I have to say I was a little worried when I saw the installation notice during a recent upgrade of debfoster. It had been deprecated, abandoned by its developers, and instead I was being encouraged to use aptitude. So, I was being forced to give up my favourite package tool for a tool that I’ve started a few times but always found too confusing to invest time in learning.
My first step was the transition from debfoster to aptitude. I tried out the debfoster2aptitude script that was added to the last upgrade of debfoster but quickly realised that it was asking questions on a level that was way too low. I decided to do it manually instead. First I minimised my list of packages in debfoster and saved a copy of it:
# debfoster # debfoster -qmn # debfoster -a > ~/debfoster_keepers
Then I turned to aptitude. First I marked all packages as automatically installed (auto) from the command line:
# aptitude markauto '~i'
Then I marked each of the packages in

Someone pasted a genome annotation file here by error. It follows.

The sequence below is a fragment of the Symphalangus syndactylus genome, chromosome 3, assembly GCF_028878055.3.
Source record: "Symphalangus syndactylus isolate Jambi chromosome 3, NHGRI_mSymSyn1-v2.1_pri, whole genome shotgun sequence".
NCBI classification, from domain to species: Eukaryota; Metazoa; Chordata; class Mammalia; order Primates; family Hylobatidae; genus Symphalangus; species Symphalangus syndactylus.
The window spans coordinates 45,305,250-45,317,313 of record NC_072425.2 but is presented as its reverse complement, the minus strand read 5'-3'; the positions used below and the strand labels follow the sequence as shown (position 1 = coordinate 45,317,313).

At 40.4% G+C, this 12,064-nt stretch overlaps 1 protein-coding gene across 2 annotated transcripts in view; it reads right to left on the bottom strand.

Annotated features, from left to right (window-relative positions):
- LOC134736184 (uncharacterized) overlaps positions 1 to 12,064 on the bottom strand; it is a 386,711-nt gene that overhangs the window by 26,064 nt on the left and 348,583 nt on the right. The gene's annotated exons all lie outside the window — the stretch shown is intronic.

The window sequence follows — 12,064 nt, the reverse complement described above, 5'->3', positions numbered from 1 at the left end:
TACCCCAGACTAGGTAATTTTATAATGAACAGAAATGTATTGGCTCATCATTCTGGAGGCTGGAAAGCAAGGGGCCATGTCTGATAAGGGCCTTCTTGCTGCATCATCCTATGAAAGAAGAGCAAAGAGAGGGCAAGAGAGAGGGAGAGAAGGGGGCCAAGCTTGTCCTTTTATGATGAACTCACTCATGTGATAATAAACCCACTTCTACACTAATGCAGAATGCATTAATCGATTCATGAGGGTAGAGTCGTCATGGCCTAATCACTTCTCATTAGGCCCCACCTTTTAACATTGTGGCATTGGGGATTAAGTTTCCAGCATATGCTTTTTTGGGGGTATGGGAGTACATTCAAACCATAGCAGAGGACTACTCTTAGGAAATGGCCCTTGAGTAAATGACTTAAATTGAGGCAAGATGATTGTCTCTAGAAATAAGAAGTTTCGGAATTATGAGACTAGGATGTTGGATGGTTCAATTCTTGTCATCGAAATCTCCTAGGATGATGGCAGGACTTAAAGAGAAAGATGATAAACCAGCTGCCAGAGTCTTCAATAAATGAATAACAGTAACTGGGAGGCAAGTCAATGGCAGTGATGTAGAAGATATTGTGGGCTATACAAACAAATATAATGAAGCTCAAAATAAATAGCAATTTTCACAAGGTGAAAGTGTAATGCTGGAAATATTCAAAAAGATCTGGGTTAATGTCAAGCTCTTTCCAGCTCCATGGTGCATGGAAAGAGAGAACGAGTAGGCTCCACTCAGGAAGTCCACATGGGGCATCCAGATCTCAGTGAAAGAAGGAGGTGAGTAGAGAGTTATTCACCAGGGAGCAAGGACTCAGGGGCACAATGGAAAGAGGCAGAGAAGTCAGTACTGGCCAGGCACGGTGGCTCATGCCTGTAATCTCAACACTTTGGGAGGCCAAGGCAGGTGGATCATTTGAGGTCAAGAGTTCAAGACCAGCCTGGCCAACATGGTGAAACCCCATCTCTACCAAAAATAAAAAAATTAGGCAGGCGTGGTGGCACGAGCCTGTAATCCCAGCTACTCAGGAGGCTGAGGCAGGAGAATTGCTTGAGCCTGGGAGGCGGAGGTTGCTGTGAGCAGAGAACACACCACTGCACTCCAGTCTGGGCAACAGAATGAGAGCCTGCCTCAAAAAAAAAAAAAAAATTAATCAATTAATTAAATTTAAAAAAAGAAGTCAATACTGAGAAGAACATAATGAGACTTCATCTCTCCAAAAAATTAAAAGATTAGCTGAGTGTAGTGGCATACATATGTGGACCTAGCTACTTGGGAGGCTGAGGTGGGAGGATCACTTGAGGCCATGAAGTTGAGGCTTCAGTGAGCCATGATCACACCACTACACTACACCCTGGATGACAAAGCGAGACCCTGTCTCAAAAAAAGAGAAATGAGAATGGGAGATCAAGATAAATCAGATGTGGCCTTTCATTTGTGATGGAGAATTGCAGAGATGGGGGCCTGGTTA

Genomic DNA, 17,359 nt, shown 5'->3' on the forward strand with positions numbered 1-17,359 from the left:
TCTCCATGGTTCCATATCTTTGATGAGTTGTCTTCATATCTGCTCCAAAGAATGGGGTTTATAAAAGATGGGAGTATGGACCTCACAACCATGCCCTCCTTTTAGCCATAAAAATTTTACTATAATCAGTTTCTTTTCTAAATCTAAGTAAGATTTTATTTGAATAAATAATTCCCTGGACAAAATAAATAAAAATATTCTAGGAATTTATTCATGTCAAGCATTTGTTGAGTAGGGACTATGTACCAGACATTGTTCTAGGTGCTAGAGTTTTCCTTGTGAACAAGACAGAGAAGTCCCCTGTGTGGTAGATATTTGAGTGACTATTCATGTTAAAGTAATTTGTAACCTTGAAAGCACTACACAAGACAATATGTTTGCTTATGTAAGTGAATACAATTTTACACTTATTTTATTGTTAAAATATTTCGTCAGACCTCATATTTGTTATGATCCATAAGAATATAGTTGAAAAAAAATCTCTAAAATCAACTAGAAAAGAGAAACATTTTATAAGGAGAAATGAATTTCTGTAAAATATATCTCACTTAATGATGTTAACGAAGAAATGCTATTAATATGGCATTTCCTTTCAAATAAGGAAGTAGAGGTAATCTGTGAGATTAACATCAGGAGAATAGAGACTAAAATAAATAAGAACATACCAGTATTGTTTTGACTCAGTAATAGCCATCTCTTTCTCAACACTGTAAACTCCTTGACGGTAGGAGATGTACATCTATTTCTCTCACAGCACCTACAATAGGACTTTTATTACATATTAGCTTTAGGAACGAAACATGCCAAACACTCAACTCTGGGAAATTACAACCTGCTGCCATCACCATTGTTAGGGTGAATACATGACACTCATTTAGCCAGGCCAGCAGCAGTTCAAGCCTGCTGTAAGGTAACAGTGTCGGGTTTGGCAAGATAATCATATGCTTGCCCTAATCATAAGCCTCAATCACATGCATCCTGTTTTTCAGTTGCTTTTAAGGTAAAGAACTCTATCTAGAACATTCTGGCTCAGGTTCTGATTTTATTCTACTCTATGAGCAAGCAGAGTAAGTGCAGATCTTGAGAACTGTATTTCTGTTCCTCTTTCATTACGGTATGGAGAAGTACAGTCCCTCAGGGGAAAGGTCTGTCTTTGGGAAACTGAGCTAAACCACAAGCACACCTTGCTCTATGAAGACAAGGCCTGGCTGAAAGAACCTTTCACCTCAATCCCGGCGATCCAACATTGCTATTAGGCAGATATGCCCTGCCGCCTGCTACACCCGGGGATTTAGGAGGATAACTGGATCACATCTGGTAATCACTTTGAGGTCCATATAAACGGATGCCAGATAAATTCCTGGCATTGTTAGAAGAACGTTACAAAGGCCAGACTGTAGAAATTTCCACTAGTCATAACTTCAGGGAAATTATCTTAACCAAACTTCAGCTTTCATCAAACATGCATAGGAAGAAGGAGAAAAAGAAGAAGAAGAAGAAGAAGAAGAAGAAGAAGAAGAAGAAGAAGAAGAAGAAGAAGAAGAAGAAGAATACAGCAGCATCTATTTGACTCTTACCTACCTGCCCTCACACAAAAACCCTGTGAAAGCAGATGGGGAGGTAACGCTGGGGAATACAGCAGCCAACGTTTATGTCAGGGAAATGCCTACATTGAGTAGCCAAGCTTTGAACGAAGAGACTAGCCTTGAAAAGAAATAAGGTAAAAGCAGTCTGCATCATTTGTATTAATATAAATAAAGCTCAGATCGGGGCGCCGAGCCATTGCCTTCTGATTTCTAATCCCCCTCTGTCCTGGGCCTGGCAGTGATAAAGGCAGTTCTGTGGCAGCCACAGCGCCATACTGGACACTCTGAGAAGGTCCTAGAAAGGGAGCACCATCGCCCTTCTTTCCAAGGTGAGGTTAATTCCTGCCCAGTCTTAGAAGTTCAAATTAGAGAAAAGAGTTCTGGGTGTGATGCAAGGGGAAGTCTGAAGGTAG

/root/debfoster_keepers as not auto. I did this using the UI, which was both boring and time consuming. It should be easy to wip up a shell script for it, but I felt I needed to get used to aptitude‘s UI a bit. After this I went on to see what the damage would be–I hit ‘g’ to add/remove packages. As expected there were a few packages in there that I had to tell aptitude to keep installed for me. No big deal.
One interesting thing about aptitude is that it doesn’t just keep depends of packages, it keeps recommends as well. To see if I could further trim the list of non-auto packages I started looking at the ways to filter the view of packages. I didn’t quite succeed on my own, but after a few emails to the Debian User List I had a nice filter expression:
It will show any installed packages that aren’t auto which are dependencies or recommendations of other packages. In short, packages that aren’t marked auto but could (should?) be. Be aware though that circular depends/recommends prevents all packages in that list to be marked auto.
Another cool thing is the “Audit recommendations” view in aptitude. It’s a great way of finding related packages and improving the functionality of the system. If you want to also see the suggests of installed packages you can change the filter in that view to:
By now I’m not too sad that debfoster is being removed, aptitude actually doesn’t suck
[Edited 01-09-2006 17:11 BST] Fixed a few spelling errors.